Happy Year of the Snake – 10 Intriguing Snake Facts
People around the world are celebrating the Chinese New Year today – it’s the Year of the Snake. To mark the occasion, here are some lesser-known facts about these fascinating reptiles:
- Snakes and other reptiles have pain receptors and respond to painful stimuli just as humans do.
- In the exotic-skins industry, hunters often nail snakes to trees and skin them alive before tossing them in a pile to die.
- Flying tree snakes can glide between trees over distances of 24 metres or more.
- To make it easier for workers to skin them, snakes sometimes have a hose forced between their jaws and are pumped full of water until they swell up. It can take them several days to die from shock or dehydration.
- Many species of snakes, including pythons and monocled cobras, are in danger of extinction because of the largely unregulated exotic-skins trade.
- The smallest snake in the world, the Barbados thread snake, is just 4 inches long.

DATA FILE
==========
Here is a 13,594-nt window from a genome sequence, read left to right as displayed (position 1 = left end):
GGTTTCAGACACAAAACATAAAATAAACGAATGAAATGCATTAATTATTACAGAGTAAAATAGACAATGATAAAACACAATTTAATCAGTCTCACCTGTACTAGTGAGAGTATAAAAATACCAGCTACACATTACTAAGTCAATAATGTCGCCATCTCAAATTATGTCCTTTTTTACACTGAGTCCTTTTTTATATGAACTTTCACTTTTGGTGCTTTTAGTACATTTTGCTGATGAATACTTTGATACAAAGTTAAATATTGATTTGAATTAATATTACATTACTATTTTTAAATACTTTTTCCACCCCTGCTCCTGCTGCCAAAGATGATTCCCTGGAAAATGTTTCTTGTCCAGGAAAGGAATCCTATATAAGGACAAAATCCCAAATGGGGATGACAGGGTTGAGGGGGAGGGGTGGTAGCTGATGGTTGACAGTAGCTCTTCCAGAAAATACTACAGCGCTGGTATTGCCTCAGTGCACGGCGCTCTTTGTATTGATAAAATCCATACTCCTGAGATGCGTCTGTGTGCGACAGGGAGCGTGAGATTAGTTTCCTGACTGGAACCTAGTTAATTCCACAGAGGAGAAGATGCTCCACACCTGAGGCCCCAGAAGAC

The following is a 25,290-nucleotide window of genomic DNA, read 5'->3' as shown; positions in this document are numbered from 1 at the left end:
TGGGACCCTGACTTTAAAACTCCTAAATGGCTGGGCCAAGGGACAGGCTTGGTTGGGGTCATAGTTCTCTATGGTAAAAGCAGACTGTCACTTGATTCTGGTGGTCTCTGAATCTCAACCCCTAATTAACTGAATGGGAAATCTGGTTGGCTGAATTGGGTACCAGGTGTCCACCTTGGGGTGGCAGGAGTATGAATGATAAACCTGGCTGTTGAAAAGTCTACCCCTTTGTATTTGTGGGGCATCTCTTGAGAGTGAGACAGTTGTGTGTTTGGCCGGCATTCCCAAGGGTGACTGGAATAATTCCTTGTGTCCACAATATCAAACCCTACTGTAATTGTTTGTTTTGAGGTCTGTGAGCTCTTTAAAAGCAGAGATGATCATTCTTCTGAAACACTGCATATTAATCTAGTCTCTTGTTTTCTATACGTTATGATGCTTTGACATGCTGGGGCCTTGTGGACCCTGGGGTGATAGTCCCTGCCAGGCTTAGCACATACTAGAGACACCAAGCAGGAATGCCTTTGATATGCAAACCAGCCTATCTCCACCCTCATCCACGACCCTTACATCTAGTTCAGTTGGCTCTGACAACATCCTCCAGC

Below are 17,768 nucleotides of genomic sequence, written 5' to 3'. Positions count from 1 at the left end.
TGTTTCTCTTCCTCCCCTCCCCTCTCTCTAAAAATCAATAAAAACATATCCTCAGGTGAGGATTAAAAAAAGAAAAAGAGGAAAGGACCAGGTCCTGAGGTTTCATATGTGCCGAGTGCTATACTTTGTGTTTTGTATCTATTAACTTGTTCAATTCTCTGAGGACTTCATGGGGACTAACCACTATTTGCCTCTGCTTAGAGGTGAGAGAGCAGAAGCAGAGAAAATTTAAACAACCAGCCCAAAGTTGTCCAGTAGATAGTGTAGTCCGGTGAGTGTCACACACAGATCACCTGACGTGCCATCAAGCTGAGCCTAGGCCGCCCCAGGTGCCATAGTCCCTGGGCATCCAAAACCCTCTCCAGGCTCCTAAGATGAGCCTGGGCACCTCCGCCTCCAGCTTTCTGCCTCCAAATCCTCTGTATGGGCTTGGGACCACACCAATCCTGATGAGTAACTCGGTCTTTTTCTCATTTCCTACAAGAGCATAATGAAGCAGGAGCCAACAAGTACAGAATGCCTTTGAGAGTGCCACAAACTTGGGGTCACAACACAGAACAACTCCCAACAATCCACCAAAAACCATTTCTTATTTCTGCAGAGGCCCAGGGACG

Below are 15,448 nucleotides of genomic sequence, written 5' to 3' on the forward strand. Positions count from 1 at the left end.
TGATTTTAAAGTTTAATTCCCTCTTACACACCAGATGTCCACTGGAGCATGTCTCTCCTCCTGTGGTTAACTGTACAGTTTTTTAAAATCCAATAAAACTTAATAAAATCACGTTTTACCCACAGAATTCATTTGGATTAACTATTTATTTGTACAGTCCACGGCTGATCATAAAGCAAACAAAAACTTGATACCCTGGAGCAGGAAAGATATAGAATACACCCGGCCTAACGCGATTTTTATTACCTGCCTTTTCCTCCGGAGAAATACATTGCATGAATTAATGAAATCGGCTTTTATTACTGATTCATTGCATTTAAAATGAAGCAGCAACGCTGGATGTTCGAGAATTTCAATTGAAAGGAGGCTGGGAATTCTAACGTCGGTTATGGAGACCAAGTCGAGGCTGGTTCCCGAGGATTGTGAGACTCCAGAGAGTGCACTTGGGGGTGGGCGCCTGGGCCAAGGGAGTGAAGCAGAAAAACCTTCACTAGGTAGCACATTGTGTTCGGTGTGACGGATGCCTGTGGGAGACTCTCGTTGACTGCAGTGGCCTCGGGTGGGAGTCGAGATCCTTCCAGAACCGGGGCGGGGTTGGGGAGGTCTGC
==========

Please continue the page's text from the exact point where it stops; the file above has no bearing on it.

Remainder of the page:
- Snakes are acutely sensitive. Their bellies can detect even the faintest vibrations in the air and on the ground, allowing them to sense the approach of other animals.
- Of the 2,900 species of snakes in the world, only 13 per cent are venomous.
- Female pythons make a nest and coil up on their eggs to keep them safe until they hatch.
- Each year, half a million python skins are exported from Southeast Asia alone. The European fashion industry accounts for 96 per cent of the python-skin market.
If you want to help snakes and take a stand against the cold-blooded cruelty of the exotic-skins trade, please watch and share this shocking exposé of reptile abuse in Indonesia. Then pledge to keep snakeskin and other exotic skins out of your wardrobe.